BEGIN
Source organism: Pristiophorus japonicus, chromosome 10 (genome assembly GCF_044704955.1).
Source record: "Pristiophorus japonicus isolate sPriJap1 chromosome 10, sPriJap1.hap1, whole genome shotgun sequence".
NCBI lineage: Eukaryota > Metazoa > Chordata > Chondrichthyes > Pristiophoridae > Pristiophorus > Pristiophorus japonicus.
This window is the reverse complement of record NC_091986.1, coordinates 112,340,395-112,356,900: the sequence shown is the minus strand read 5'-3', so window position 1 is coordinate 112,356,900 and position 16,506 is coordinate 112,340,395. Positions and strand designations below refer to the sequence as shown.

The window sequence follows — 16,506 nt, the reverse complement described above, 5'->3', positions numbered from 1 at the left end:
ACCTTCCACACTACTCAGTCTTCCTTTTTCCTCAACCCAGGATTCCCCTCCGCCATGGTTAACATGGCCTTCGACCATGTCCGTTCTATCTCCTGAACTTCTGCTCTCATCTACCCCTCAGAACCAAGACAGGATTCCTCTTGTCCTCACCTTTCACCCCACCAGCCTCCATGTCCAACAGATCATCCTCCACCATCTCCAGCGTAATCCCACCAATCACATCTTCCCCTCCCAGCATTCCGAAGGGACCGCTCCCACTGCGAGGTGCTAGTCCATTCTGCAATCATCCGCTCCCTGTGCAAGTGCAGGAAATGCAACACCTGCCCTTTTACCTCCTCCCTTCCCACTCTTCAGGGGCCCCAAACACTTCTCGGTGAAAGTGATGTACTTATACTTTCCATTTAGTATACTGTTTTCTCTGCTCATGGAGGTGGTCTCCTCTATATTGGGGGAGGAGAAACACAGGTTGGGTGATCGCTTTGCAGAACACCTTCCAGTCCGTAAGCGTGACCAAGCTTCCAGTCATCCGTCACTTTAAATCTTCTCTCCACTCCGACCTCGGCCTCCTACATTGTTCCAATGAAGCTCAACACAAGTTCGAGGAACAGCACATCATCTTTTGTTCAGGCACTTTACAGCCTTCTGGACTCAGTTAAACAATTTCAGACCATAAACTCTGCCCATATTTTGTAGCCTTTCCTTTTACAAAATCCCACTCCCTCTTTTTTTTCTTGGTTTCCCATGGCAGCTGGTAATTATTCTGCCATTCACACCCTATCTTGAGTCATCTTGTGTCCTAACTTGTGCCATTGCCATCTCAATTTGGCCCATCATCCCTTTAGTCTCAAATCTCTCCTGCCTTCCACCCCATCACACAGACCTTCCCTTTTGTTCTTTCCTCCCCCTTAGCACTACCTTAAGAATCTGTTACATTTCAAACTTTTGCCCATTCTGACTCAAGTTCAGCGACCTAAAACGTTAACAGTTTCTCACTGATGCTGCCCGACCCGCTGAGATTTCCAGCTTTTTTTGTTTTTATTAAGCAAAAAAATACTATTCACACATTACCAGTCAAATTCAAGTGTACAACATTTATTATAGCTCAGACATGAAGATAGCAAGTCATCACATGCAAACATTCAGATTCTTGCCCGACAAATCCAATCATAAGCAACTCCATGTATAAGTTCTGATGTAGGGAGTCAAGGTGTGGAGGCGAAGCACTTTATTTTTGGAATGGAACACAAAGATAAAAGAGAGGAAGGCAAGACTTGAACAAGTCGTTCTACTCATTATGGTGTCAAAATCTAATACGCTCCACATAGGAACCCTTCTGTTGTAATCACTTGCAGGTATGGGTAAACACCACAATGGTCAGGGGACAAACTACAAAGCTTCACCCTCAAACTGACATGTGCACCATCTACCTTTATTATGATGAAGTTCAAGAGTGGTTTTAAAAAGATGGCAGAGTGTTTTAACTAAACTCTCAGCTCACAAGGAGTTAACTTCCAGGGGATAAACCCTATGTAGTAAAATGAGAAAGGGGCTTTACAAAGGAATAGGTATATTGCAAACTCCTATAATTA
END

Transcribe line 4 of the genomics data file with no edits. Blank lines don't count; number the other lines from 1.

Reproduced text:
This window is the reverse complement of record NC_091986.1, coordinates 112,340,395-112,356,900: the sequence shown is the minus strand read 5'-3', so window position 1 is coordinate 112,356,900 and position 16,506 is coordinate 112,340,395. Positions and strand designations below refer to the sequence as shown.